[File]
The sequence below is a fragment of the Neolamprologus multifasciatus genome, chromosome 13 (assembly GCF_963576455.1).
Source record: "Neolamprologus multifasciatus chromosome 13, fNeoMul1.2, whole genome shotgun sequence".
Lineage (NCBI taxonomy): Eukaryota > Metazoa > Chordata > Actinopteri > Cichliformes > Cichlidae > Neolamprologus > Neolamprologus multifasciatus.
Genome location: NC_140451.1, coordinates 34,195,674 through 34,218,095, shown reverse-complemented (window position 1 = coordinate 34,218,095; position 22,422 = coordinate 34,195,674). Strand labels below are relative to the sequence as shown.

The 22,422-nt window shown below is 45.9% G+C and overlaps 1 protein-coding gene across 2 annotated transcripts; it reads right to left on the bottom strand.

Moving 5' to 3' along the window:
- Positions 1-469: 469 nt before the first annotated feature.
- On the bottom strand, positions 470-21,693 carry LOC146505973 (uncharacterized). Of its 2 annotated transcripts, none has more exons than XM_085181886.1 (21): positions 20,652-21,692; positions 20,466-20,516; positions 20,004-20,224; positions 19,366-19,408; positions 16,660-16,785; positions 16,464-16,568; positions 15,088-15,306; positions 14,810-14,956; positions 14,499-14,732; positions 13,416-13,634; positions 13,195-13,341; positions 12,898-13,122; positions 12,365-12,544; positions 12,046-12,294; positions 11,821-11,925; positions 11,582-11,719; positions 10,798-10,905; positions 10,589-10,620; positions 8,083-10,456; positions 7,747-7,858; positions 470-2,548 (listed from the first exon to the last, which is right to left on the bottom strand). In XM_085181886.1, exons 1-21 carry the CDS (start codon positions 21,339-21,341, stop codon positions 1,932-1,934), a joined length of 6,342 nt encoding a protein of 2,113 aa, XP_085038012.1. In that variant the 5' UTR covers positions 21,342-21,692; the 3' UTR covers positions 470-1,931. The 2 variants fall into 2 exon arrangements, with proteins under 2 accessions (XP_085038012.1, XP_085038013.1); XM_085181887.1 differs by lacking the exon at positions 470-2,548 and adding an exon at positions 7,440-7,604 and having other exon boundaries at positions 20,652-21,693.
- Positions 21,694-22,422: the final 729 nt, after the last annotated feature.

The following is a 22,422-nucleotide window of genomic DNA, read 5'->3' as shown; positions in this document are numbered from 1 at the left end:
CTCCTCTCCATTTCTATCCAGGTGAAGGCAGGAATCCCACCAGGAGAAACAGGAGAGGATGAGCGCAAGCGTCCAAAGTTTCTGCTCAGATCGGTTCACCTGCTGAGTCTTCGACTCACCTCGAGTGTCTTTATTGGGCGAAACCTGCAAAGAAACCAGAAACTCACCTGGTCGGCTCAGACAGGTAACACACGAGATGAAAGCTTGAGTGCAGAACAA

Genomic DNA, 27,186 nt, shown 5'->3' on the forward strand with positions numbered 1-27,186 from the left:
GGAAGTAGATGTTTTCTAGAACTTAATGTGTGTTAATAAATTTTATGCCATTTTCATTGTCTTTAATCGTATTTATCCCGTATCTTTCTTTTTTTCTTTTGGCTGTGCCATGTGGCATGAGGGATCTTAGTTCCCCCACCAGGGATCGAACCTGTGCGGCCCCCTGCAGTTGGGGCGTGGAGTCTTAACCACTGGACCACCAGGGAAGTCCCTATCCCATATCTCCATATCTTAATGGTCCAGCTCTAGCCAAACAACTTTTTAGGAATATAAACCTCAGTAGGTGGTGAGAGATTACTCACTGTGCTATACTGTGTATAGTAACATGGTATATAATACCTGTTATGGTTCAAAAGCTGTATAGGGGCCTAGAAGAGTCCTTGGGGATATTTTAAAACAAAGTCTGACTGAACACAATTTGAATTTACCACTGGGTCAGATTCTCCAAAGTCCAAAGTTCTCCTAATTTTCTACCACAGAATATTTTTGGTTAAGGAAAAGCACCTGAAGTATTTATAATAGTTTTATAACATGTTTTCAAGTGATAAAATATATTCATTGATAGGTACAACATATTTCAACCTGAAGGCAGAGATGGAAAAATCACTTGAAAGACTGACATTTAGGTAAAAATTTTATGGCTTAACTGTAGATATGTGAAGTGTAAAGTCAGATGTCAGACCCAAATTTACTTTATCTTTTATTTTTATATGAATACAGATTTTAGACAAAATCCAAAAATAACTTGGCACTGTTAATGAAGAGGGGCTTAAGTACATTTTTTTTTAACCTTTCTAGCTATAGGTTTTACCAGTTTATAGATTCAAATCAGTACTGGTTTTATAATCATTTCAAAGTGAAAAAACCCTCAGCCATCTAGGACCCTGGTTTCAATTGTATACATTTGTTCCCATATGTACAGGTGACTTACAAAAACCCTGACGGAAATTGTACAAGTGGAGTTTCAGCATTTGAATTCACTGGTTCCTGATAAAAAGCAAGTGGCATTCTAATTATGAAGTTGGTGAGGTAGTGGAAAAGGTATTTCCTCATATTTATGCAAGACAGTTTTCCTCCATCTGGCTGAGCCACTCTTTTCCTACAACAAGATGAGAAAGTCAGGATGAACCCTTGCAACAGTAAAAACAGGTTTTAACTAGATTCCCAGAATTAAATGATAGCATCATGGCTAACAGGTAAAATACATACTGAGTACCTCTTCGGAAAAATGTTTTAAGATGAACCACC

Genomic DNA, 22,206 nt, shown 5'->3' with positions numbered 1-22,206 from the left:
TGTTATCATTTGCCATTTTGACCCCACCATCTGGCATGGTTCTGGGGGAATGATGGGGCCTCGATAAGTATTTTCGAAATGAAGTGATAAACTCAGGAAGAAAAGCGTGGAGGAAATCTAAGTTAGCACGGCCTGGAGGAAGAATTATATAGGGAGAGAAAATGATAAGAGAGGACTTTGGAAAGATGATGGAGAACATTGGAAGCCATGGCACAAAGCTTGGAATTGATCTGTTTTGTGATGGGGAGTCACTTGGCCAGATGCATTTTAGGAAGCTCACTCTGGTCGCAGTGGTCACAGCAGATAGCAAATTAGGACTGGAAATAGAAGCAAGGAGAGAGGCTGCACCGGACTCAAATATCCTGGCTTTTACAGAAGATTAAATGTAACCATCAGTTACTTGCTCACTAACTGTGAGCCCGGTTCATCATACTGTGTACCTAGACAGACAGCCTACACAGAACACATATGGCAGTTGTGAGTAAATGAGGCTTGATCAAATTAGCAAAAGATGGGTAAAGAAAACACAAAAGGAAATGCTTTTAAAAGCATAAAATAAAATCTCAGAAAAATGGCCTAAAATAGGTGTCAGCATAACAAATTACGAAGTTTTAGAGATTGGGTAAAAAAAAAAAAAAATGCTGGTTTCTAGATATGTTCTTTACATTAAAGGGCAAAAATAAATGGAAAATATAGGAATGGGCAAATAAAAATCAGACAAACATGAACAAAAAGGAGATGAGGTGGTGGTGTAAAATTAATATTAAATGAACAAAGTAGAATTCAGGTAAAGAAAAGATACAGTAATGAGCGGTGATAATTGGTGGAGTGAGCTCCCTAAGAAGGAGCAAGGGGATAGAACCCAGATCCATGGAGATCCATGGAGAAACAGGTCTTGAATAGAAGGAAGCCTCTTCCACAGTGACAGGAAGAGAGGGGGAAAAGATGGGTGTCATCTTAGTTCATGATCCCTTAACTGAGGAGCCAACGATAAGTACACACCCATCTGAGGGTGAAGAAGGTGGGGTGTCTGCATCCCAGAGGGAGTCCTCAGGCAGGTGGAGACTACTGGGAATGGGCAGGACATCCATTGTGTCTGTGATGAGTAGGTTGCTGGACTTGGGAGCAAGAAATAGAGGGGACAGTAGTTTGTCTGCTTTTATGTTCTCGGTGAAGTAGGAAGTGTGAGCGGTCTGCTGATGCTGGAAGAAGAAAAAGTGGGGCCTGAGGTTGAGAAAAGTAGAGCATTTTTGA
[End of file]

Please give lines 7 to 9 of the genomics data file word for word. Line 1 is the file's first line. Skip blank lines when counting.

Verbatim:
- Positions 1-469: 469 nt before the first annotated feature.
- On the bottom strand, positions 470-21,693 carry LOC146505973 (uncharacterized). Of its 2 annotated transcripts, none has more exons than XM_085181886.1 (21): positions 20,652-21,692; positions 20,466-20,516; positions 20,004-20,224; positions 19,366-19,408; positions 16,660-16,785; positions 16,464-16,568; positions 15,088-15,306; positions 14,810-14,956; positions 14,499-14,732; positions 13,416-13,634; positions 13,195-13,341; positions 12,898-13,122; positions 12,365-12,544; positions 12,046-12,294; positions 11,821-11,925; positions 11,582-11,719; positions 10,798-10,905; positions 10,589-10,620; positions 8,083-10,456; positions 7,747-7,858; positions 470-2,548 (listed from the first exon to the last, which is right to left on the bottom strand). In XM_085181886.1, exons 1-21 carry the CDS (start codon positions 21,339-21,341, stop codon positions 1,932-1,934), a joined length of 6,342 nt encoding a protein of 2,113 aa, XP_085038012.1. In that variant the 5' UTR covers positions 21,342-21,692; the 3' UTR covers positions 470-1,931. The 2 variants fall into 2 exon arrangements, with proteins under 2 accessions (XP_085038012.1, XP_085038013.1); XM_085181887.1 differs by lacking the exon at positions 470-2,548 and adding an exon at positions 7,440-7,604 and having other exon boundaries at positions 20,652-21,693.
- Positions 21,694-22,422: the final 729 nt, after the last annotated feature.